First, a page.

“We’re serving [Liberia] through Aug. 31, but we really take it on a day-by-day basis,” he said in an interview on CNBC.

Delta had previously announced it was discontinuing service to Liberia.

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Missouri Voters Reject Tax Increase to Pay for Transportation Projects

Missouri voters on Tuesday overwhelmingly rejected an increase in the state’s sales tax to pay for highways, roads, and bridges.

The proposed amendment to the state constitution was defeated 59 percent to 41 percent – even though it included elements designed to make it more palatable to voters: it would have explicitly banned tolling on state highways and would have prevented an increase in the state’s tax on gasoline and other motor fuels.

The constitutional amendment would have been a three-quarters of one percent increase to the state’s 4.225 percent sales tax.

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August 1, 2014

Is China’s State-Owned Aircraft Manufacturing Company A Threat to Boeing?

You may wear Chinese-made shirts and not even notice, so will you someday be flying aboard a Chinese-made passenger plane?

The potential threat of China’s commercial aviation sector to American manufacturing – and especially to Boeing — was one focus Thursday of a hearing of the Senate Commerce Committee’s Subcommittee on Aviation Operations, Safety, and Security.

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Lame-Duck Transportation Bargaining Scenario Fades

On Thursday night the Senate passed by a vote of 81-13 the House bill to keep the Highway Trust Fund solvent until next spring. Score it as a win for beleaguered House Republican leaders who were coping with a fiasco after they couldn’t find the votes to pass their version of an emergency spending bill to respond to the southern border crisis.

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July 31, 2014

NTSB ‘Concerned’ About Proposal to End Medical Certification for Pilots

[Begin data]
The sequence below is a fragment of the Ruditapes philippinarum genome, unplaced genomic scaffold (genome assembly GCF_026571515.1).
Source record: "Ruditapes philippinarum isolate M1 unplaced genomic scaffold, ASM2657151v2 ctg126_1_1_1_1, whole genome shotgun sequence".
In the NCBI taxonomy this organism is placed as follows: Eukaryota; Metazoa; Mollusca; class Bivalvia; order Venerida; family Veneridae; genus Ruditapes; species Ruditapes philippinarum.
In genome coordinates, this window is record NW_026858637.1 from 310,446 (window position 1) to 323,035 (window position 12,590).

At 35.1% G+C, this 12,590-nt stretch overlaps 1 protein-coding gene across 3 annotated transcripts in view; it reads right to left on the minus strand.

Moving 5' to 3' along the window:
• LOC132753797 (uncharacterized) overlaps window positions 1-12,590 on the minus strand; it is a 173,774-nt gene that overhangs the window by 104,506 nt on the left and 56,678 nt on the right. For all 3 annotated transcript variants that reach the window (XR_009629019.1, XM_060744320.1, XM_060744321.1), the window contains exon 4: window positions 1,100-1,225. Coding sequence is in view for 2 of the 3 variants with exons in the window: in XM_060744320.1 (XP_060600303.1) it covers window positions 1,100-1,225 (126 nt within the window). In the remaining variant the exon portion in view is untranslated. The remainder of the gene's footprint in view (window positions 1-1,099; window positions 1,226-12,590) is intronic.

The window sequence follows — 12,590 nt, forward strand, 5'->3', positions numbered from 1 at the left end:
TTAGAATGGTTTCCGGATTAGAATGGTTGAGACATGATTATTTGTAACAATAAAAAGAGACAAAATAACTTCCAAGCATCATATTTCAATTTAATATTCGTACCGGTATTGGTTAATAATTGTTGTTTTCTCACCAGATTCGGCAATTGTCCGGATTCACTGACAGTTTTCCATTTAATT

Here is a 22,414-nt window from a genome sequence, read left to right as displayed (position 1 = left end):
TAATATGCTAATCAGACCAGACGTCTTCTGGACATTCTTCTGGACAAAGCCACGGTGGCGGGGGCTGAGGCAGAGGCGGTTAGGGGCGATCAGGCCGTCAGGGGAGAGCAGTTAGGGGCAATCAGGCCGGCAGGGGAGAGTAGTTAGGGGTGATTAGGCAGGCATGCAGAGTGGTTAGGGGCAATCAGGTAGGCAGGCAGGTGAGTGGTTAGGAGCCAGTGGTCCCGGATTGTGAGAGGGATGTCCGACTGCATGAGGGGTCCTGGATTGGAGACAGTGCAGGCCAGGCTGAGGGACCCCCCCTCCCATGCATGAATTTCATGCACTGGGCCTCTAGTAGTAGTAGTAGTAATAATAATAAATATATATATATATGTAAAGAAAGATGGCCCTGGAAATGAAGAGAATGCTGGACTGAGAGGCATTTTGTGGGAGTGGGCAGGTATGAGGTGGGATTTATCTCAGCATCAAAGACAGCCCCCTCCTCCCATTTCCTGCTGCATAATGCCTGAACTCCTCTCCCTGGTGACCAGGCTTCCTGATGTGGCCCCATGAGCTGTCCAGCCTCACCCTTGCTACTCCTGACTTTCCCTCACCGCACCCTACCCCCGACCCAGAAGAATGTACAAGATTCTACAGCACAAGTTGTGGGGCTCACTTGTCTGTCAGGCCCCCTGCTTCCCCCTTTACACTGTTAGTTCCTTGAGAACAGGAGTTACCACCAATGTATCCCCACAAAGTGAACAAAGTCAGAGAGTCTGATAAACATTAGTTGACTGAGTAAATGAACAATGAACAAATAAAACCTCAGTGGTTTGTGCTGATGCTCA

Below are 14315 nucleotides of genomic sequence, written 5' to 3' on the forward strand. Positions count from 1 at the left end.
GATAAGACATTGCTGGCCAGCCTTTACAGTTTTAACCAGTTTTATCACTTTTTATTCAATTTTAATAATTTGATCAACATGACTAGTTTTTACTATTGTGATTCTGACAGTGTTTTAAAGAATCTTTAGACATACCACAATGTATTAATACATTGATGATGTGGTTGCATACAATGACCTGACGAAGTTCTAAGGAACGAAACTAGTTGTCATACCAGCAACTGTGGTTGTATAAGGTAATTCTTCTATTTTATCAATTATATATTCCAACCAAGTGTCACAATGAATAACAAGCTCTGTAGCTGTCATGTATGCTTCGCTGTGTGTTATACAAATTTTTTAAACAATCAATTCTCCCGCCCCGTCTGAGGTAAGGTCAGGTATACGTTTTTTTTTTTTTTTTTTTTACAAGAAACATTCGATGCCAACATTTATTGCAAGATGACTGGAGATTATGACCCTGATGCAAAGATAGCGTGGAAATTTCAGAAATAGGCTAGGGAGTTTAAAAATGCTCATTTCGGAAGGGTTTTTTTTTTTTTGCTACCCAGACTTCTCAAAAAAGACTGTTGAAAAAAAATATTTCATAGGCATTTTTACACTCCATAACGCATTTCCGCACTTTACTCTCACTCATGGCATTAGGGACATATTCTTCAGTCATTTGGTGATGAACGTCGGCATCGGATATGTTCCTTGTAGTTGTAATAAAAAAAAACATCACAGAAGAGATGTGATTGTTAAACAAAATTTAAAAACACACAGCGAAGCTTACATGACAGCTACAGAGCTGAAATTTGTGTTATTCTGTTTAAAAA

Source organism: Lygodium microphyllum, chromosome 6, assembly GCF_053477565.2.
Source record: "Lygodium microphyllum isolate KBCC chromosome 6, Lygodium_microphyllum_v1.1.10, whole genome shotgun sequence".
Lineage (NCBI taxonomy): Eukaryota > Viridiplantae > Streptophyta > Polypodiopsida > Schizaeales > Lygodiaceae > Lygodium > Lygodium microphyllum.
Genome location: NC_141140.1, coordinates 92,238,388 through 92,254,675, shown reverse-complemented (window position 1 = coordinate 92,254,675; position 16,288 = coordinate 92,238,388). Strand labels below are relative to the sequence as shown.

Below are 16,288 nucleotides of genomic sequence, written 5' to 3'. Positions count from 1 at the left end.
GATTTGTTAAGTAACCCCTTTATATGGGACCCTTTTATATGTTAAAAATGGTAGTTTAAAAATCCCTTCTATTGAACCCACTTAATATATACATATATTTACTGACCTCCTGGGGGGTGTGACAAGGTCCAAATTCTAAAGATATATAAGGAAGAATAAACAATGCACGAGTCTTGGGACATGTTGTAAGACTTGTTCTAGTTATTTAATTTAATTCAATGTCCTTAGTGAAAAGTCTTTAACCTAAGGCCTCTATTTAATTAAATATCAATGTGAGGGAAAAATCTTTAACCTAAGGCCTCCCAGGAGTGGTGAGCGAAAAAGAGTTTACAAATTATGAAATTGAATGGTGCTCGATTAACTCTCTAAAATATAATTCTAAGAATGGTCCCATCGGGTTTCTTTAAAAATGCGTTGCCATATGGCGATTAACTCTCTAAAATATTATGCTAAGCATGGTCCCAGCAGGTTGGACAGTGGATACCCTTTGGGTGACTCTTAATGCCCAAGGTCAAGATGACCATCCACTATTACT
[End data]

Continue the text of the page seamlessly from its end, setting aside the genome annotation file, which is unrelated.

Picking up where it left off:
The acting head of the National Transportation Safety Board voiced doubts in House testimony Thursday about a proposed bill that would end the Federal Aviation Administration’s medical certification requirement for many general aviation pilots.

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By Tom Curry Posted at 5:16 p.m.

Driving While Stoned Risky, but No Federal Standard Yet

More stoned drivers on the road because of marijuana legalization could be a serious risk, at least according to some lawmakers.

At a hearing Thursday on driving and operating other vehicles while impaired by marijuana, House Subcommittee on Government Operations chairman Rep. John L. Mica, R- Fla., said “we’re going to have more people stoned on the highways and there will be consequences.”

National Highway Traffic Safety Administration official Dr. Jeff Michael told the subcommittee that right now there’s too little data to devise a federal impairment standard. His agency is working with the state of Washington to assess the change in marijuana use by drivers before and after the state’s legalization of the drug.

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Boeing 787 Announcement Comes as Ex-Im Bill Lobbying Intensifies

The announcement Wednesday by Boeing that North Charleston, S.C., will be the site for final assembly of the 787-10, the newest version of its 787 Dreamliner, coincided with a push by a coalition of business groups to urge House Republicans to reauthorize the Export-Import Bank.

The charter for the bank, which is especially important for Boeing’s sales to foreign airlines, expires at the end of September.

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By Tom Curry Posted at 9:22 a.m.

July 30, 2014

Tighter Scrutiny Needed for Railroad Disability Claims, GAO Says

The Railroad Retirement Board, which administers the retirement and disability system for railroad workers and dates back to the 1930s, paid $276 million in disability benefits to nearly 13,000 beneficiaries in fiscal 2012. But the Government Accountability Office said this week that the RRB needs to tighten its scrutiny of disability claims.

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By Tom Curry Posted at 5:19 p.m.